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The State of the Streaming Industry 2013
Online video consumption grew massively in 2012, and leading video platforms are preparing for even more expansion in 2013.
Learn more about the companies mentioned in this article in the Sourcebook:
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The net loss attributable to common stockholders narrowed considerably to $13.9 million, compared to $23.3 million for 2011. The depletion of cash was a very reasonable $7.5 million, which was mainly attributable to the Zencoder purchase.

For 2013, the company is predicting an increase in revenue to just over $100 million, but this will still mean a loss of $4.5 million to $6.5 million in 2013. Based on those numbers, Brightcove won't achieve profitability until 2014 at the earliest.

Kaltura Looks to Grow in Asia, Education

Like Ooyala, Kaltura, Inc., was also in the market for more investment and raised $25 million to further fuel its expansion. Part of this funding was earmarked for growth in the Asia-Pacific region to try to put itself on a more even footing with Ooyala's existing expansion plans. In addition, Kaltura wanted to use its base in education as a springboard for its products to continue expanding into media and corporate environments.

"What fuels the company's hyper growth is our flexible platform, which enables us to launch integrated products that transcend us beyond the traditional online video platform space into other large industries such as Education Technology and Enterprise Collaboration," said Ron Yekutiel, Kaltura chairman and CEO. "We intend to use this new funding to expand our product offering, and to grow into additional industries and geographies."

Kaltura Screen

Due in part to its open source roots, Kaltura has gained a foothold in the education market. It plans to use part of its recent $25 million investment to continue to grow its presence there. 

Kaltura spent 2012 looking at Europe as an area of focus. It already had a substantial lead in North America in terms of users (if not necessarily in terms of revenue) due to its open source nature. Major wins in Europe in 2012 included Arup, IKEA, and Groupon, and there was a significant increase in staff across Europe in the year.

Whether Kaltura can take on Ooyala in the Asia-Pacific region is likely to be one of the more interesting developments to follow in 2013.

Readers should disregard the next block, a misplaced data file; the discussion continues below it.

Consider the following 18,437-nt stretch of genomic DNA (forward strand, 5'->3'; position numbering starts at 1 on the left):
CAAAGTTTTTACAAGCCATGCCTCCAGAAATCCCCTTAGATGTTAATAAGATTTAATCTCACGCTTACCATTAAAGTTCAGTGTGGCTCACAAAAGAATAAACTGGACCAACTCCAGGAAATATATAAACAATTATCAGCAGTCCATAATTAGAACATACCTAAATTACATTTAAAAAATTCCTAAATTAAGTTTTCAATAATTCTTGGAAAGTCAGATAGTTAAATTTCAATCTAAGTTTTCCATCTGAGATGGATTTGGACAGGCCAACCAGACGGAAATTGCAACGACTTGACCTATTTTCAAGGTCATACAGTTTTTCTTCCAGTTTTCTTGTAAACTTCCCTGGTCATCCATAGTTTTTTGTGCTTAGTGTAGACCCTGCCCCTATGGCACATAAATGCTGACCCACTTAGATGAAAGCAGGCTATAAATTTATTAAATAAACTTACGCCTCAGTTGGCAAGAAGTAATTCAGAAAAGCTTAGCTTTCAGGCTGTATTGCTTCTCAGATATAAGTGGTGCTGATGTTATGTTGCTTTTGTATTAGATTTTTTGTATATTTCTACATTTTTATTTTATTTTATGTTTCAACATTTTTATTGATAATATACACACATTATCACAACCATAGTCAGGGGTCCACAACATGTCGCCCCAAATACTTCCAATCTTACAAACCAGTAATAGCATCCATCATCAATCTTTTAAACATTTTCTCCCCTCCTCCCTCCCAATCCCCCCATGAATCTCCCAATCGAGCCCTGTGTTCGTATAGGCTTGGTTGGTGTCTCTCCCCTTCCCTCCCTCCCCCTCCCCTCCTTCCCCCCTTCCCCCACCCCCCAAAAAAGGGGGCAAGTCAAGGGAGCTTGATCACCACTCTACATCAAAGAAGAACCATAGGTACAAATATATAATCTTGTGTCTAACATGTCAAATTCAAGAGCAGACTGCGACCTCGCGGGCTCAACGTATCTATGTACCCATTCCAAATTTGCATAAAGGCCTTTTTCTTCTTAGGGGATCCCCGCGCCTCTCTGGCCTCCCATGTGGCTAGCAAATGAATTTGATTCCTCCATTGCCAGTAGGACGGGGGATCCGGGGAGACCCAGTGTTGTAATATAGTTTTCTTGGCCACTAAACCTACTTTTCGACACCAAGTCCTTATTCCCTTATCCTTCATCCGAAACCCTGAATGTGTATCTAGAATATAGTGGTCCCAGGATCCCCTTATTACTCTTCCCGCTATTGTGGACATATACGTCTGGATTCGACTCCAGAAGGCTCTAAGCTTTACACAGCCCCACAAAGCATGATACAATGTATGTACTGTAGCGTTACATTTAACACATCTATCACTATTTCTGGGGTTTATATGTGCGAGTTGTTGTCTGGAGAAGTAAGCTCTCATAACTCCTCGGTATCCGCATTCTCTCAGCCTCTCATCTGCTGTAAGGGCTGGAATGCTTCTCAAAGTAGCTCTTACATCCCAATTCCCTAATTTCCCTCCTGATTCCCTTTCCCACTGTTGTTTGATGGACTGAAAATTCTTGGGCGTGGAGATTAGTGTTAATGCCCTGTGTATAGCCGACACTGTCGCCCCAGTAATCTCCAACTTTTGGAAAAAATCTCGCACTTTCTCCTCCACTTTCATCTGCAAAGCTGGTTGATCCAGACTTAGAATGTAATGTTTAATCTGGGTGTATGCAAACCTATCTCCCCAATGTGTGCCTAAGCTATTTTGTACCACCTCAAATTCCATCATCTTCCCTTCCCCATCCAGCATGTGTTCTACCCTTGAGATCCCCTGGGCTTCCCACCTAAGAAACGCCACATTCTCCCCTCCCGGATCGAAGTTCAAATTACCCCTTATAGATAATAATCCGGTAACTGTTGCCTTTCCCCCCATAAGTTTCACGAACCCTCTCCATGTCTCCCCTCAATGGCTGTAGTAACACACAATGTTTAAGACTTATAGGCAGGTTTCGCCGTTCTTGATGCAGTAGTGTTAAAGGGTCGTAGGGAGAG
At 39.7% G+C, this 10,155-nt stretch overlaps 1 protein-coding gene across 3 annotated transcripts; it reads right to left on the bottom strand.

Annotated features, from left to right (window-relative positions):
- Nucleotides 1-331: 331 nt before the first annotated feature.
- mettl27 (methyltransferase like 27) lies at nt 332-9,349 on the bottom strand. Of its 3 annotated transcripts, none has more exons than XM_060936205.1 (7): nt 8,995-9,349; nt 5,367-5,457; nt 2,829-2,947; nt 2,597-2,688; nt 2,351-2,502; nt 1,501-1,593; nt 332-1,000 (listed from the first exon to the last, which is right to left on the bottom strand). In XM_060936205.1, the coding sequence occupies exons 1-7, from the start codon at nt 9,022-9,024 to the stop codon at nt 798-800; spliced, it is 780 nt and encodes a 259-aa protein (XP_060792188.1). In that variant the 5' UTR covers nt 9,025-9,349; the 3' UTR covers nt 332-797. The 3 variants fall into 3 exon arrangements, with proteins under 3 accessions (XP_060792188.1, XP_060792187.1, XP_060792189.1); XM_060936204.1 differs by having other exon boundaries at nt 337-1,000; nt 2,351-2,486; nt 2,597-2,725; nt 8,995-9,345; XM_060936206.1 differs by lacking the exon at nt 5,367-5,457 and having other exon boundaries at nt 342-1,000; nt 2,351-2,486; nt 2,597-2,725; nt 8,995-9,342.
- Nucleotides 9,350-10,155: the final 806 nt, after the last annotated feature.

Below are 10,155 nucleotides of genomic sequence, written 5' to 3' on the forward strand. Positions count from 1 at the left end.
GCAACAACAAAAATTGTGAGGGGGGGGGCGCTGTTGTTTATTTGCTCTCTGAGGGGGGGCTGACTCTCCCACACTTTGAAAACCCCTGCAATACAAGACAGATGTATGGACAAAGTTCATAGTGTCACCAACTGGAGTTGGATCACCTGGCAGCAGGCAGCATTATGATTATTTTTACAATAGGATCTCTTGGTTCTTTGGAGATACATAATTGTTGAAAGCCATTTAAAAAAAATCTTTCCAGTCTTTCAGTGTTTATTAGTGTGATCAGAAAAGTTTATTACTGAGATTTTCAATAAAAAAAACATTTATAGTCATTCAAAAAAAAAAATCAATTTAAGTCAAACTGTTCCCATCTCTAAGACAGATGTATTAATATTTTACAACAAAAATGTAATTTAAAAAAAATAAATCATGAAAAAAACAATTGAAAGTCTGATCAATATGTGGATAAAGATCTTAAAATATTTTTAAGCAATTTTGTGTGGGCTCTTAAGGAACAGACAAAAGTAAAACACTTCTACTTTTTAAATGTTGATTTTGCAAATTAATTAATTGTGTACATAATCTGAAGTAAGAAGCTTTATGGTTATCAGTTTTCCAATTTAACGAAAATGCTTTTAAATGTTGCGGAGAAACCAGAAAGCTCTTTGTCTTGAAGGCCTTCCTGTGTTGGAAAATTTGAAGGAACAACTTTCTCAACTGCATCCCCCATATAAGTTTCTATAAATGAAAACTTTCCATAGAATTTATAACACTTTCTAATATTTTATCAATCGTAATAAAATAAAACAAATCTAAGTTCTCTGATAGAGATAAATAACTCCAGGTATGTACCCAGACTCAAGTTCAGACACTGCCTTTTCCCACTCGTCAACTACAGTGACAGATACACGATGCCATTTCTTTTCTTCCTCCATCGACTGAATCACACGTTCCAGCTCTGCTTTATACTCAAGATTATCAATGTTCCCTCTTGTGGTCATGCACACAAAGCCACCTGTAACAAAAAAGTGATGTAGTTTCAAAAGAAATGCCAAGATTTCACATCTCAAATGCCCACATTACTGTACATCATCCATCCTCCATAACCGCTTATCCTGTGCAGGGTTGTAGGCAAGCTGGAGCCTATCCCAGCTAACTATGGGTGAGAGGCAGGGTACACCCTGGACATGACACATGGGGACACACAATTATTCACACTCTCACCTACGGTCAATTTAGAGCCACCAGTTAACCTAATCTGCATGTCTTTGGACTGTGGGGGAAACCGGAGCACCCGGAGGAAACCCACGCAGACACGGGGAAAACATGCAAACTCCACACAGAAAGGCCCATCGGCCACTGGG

Social Media and YouTube at the Fore

All the OVPs have at least one eye on social media as platforms for further expansion as was made clear by the Ooyala Twitter cards development. It should of course be noted that one of the biggest streaming successes of the year was based on corporate sponsorship.

Felix Baumgartner's record-breaking, faster-than-sound descent proved a big hit for YouTube with 8 million concurrent viewers. It should also be remembered that this entire project was brought about by corporate sponsorship, as it was Red Bull's Stratos project.

The integration of the campaign into both social media to drive traffic to the often delayed event and streaming via YouTube itself should be noted for a number of reasons. First as the jump was pushed back by 4 days, social media was essential in delivering the audience to the stream and ensuring that it was kept top of mind throughout the delay in its audience's mind.

Second, the project marked the point where YouTube became a highly robust corporate platform for the right kind of media. Handling 8 million concurrent viewers flawlessly is not a task to be taken lightly.

Finally, this was a great example of how this type and quality of social media-driven streaming has changed over the last year. This is not a one-off but the start of a new approach. Throughout 2012, whether the webcast was streamed via YouTube, Facebook, or Google+, the level of sophistication of corporate streaming has jumped immeasurably.

This encompasses the methods that are used to get a return from the webcast. Many examples look to use a mixture of models including advertising, sponsorship, webcast-related sales, and simple audience building such as gaining likes on a Facebook page. By employing a mixture of methods, many of these broadcasts not only generate revenue but rapidly build audiences for regular programming.

There has also been a significant leap forward in the quality and sophistication of the live programmes themselves. A wide range of formats have emerged from simple interactive Q&As to heavily produced magazine programmes to highly interactive product showcases to discussions between major stars and their fans leveraging Google+ and YouTube.

These social media platforms have, throughout the year, given many consumer-facing corporations significant returns on their webcasting. It will be interesting to see how costs decrease and potential audiences increase B2B corporations looking to exploit the medium.

This continual growth of the worldwide audience along with the spread of more standardised ways through the OVPs and other platforms to deliver to a wide range of devices looks likely to sustain the growth in audiences over the last 12 months. The interesting question for the next year is how these audiences will find the content, which platforms will help to deliver it, and how the businesses will evolve the medium and the associated business models.

This article appears in the 2013 Streaming Media Europe Industry Sourcebook.